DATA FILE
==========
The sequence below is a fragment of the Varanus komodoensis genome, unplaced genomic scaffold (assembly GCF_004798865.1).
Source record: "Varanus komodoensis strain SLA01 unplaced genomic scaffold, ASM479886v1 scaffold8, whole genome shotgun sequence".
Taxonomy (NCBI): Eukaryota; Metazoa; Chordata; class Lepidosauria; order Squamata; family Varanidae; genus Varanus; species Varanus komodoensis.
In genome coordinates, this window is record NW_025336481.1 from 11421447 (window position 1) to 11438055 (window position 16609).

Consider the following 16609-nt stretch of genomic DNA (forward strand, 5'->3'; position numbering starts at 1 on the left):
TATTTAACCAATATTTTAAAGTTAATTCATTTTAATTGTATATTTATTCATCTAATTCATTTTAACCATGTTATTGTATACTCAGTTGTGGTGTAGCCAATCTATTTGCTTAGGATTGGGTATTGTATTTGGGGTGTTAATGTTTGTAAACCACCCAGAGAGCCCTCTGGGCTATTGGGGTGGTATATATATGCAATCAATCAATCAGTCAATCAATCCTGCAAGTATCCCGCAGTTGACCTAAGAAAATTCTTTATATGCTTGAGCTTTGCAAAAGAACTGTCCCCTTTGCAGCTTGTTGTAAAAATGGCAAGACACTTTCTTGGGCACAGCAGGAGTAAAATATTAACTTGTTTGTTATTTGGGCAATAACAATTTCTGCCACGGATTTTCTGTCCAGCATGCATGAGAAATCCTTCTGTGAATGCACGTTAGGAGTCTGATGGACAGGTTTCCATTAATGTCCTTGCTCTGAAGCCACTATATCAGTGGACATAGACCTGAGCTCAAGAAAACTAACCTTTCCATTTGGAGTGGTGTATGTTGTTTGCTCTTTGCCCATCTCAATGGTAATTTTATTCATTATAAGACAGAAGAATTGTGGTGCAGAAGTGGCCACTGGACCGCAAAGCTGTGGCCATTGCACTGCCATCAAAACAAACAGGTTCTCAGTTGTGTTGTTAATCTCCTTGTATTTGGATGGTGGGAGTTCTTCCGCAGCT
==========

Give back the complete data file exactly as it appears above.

The sequence below is a fragment of the Varanus komodoensis genome, unplaced genomic scaffold (assembly GCF_004798865.1).
Source record: "Varanus komodoensis strain SLA01 unplaced genomic scaffold, ASM479886v1 scaffold8, whole genome shotgun sequence".
Taxonomy (NCBI): Eukaryota; Metazoa; Chordata; class Lepidosauria; order Squamata; family Varanidae; genus Varanus; species Varanus komodoensis.
In genome coordinates, this window is record NW_025336481.1 from 11421447 (window position 1) to 11438055 (window position 16609).

Consider the following 16609-nt stretch of genomic DNA (forward strand, 5'->3'; position numbering starts at 1 on the left):
TATTTAACCAATATTTTAAAGTTAATTCATTTTAATTGTATATTTATTCATCTAATTCATTTTAACCATGTTATTGTATACTCAGTTGTGGTGTAGCCAATCTATTTGCTTAGGATTGGGTATTGTATTTGGGGTGTTAATGTTTGTAAACCACCCAGAGAGCCCTCTGGGCTATTGGGGTGGTATATATATGCAATCAATCAATCAGTCAATCAATCCTGCAAGTATCCCGCAGTTGACCTAAGAAAATTCTTTATATGCTTGAGCTTTGCAAAAGAACTGTCCCCTTTGCAGCTTGTTGTAAAAATGGCAAGACACTTTCTTGGGCACAGCAGGAGTAAAATATTAACTTGTTTGTTATTTGGGCAATAACAATTTCTGCCACGGATTTTCTGTCCAGCATGCATGAGAAATCCTTCTGTGAATGCACGTTAGGAGTCTGATGGACAGGTTTCCATTAATGTCCTTGCTCTGAAGCCACTATATCAGTGGACATAGACCTGAGCTCAAGAAAACTAACCTTTCCATTTGGAGTGGTGTATGTTGTTTGCTCTTTGCCCATCTCAATGGTAATTTTATTCATTATAAGACAGAAGAATTGTGGTGCAGAAGTGGCCACTGGACCGCAAAGCTGTGGCCATTGCACTGCCATCAAAACAAACAGGTTCTCAGTTGTGTTGTTAATCTCCTTGTATTTGGATGGTGGGAGTTCTTCCGCAGCT